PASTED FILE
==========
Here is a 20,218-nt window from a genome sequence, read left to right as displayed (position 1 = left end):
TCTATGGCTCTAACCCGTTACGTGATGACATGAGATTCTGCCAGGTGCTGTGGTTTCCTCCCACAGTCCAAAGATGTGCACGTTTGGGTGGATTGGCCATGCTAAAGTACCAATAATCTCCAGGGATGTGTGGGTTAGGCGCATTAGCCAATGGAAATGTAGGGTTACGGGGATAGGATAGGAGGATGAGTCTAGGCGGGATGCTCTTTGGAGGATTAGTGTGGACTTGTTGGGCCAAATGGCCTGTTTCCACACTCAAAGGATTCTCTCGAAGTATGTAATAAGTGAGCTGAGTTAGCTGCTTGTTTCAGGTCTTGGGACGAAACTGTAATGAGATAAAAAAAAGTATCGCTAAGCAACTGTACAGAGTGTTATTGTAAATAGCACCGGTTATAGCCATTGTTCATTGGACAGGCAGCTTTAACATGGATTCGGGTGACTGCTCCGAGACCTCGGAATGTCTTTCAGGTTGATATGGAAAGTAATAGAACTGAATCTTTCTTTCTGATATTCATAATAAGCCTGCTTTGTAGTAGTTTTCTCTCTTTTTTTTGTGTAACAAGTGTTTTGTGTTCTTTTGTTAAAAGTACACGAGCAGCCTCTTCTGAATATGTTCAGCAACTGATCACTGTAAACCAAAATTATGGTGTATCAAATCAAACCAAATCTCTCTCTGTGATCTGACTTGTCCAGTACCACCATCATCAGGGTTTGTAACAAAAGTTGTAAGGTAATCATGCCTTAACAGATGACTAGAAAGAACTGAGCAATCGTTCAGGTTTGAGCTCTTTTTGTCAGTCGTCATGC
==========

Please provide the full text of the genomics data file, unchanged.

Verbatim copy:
Here is a 20,218-nt window from a genome sequence, read left to right as displayed (position 1 = left end):
TCTATGGCTCTAACCCGTTACGTGATGACATGAGATTCTGCCAGGTGCTGTGGTTTCCTCCCACAGTCCAAAGATGTGCACGTTTGGGTGGATTGGCCATGCTAAAGTACCAATAATCTCCAGGGATGTGTGGGTTAGGCGCATTAGCCAATGGAAATGTAGGGTTACGGGGATAGGATAGGAGGATGAGTCTAGGCGGGATGCTCTTTGGAGGATTAGTGTGGACTTGTTGGGCCAAATGGCCTGTTTCCACACTCAAAGGATTCTCTCGAAGTATGTAATAAGTGAGCTGAGTTAGCTGCTTGTTTCAGGTCTTGGGACGAAACTGTAATGAGATAAAAAAAAGTATCGCTAAGCAACTGTACAGAGTGTTATTGTAAATAGCACCGGTTATAGCCATTGTTCATTGGACAGGCAGCTTTAACATGGATTCGGGTGACTGCTCCGAGACCTCGGAATGTCTTTCAGGTTGATATGGAAAGTAATAGAACTGAATCTTTCTTTCTGATATTCATAATAAGCCTGCTTTGTAGTAGTTTTCTCTCTTTTTTTTGTGTAACAAGTGTTTTGTGTTCTTTTGTTAAAAGTACACGAGCAGCCTCTTCTGAATATGTTCAGCAACTGATCACTGTAAACCAAAATTATGGTGTATCAAATCAAACCAAATCTCTCTCTGTGATCTGACTTGTCCAGTACCACCATCATCAGGGTTTGTAACAAAAGTTGTAAGGTAATCATGCCTTAACAGATGACTAGAAAGAACTGAGCAATCGTTCAGGTTTGAGCTCTTTTTGTCAGTCGTCATGC